# [SciPy-User] expanding optimize.brentq

Charles R Harris charlesr.harris@gmail....
Mon Mar 18 13:58:20 CDT 2013

```On Mon, Mar 18, 2013 at 11:13 AM, <josef.pktd@gmail.com> wrote:

> Just a thought, given the problems with fsolve
>
> In scipy.stats.distribution, we use an expanding brentq, which looks
> like it works very well.
> https://github.com/scipy/scipy/pull/216/files#L0R1175
>
> A question given that I have not much experience with root finders:
>
> Is there a general algorithm that has similar properties?
>
>
> In these application we know that the function is strictly monotonic,
> but we don't have a bound for brentq without checking. For some cases
> I know one of the bounds (e.g. 0 for non-negative solutions).
>
> (I could use that right now as a replacement for fsolve.)
>
>
I assume you are talking about the 1-D case where you don't have bounding
intervals to start with. There are various search methods that can be used
to find such intervals, but they can't be guaranteed to work. They all come
down to making trials of various points looking for sign reversals, and the
searches are either subdividing a larger interval or creating larger and
larger intervals by, say, doubling each time around. The addition of such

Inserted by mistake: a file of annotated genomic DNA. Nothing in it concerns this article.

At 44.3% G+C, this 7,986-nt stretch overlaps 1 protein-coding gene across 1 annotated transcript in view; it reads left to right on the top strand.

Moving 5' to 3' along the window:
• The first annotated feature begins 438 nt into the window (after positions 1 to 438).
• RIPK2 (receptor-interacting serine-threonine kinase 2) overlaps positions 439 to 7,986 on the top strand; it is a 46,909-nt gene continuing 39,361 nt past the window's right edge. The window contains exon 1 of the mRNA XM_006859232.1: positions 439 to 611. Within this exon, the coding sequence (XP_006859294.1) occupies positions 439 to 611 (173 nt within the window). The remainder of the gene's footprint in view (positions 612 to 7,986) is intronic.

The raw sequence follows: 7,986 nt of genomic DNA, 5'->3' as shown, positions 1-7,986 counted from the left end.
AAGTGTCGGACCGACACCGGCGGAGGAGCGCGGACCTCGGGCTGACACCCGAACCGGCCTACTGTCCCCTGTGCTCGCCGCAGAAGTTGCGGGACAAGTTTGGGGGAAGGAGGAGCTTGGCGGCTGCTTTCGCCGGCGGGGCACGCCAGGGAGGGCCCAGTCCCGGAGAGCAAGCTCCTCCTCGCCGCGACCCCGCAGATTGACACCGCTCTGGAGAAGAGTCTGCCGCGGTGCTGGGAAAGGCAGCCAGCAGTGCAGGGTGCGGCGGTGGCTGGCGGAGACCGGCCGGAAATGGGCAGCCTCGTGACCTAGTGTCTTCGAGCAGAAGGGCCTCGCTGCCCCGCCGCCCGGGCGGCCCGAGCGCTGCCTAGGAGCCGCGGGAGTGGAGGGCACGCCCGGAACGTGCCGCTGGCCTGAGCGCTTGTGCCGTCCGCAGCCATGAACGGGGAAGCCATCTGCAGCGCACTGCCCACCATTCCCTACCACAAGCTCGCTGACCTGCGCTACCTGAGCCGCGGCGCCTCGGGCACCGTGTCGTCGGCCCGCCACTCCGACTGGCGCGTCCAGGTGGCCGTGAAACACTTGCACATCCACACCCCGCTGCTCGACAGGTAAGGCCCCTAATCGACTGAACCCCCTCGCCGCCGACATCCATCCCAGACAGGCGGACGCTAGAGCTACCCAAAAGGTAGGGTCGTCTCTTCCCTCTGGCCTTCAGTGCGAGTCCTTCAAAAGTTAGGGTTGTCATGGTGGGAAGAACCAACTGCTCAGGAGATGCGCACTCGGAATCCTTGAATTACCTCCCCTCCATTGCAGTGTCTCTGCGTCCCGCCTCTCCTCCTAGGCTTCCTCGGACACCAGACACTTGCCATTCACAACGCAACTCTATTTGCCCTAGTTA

methods would be useful, but they need a failure mode :(

Your application looks to be finding points on a monotone function on the
interval [0, inf]. For that you could use the interval [0, 1] and map it to
[0, inf] with the substitution x/1-x, although the point x == 1 will be a
bit tricky unless your function handles inf gracefully. The accuracy will
also tend to be relative rather than absolute, but that seems to be a given
in any case. I suppose this approach falls under the change of variables
method. Those tend to be problem specific, so I don't know if they would be
a good fit for scipy, but certainly they could work well in specialized
domains. It would also seem to be a good idea to match the asymptotic
behavior if possible, which will tend to linearize the problem. So other
options would be functions like log, erf, arctan, etc, for the
substitution, but in those cases you probably already have the the inverse
functions.

Chuck
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